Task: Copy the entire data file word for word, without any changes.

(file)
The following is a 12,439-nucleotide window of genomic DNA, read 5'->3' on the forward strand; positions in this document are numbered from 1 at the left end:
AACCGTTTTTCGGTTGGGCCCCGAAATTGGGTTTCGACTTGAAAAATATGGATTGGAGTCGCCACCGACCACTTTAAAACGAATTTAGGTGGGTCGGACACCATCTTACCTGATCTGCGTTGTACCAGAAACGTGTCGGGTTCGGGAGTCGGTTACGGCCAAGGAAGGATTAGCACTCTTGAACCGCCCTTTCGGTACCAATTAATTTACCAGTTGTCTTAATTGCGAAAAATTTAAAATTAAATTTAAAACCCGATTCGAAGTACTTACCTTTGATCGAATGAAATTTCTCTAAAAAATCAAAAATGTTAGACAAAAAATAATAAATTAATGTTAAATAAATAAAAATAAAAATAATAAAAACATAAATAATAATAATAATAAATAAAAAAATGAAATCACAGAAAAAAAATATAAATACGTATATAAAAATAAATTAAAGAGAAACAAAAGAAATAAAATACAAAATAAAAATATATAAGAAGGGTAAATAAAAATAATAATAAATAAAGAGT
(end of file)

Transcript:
The following is a 12,439-nucleotide window of genomic DNA, read 5'->3' on the forward strand; positions in this document are numbered from 1 at the left end:
AACCGTTTTTCGGTTGGGCCCCGAAATTGGGTTTCGACTTGAAAAATATGGATTGGAGTCGCCACCGACCACTTTAAAACGAATTTAGGTGGGTCGGACACCATCTTACCTGATCTGCGTTGTACCAGAAACGTGTCGGGTTCGGGAGTCGGTTACGGCCAAGGAAGGATTAGCACTCTTGAACCGCCCTTTCGGTACCAATTAATTTACCAGTTGTCTTAATTGCGAAAAATTTAAAATTAAATTTAAAACCCGATTCGAAGTACTTACCTTTGATCGAATGAAATTTCTCTAAAAAATCAAAAATGTTAGACAAAAAATAATAAATTAATGTTAAATAAATAAAAATAAAAATAATAAAAACATAAATAATAATAATAATAAATAAAAAAATGAAATCACAGAAAAAAAATATAAATACGTATATAAAAATAAATTAAAGAGAAACAAAAGAAATAAAATACAAAATAAAAATATATAAGAAGGGTAAATAAAAATAATAATAAATAAAGAGT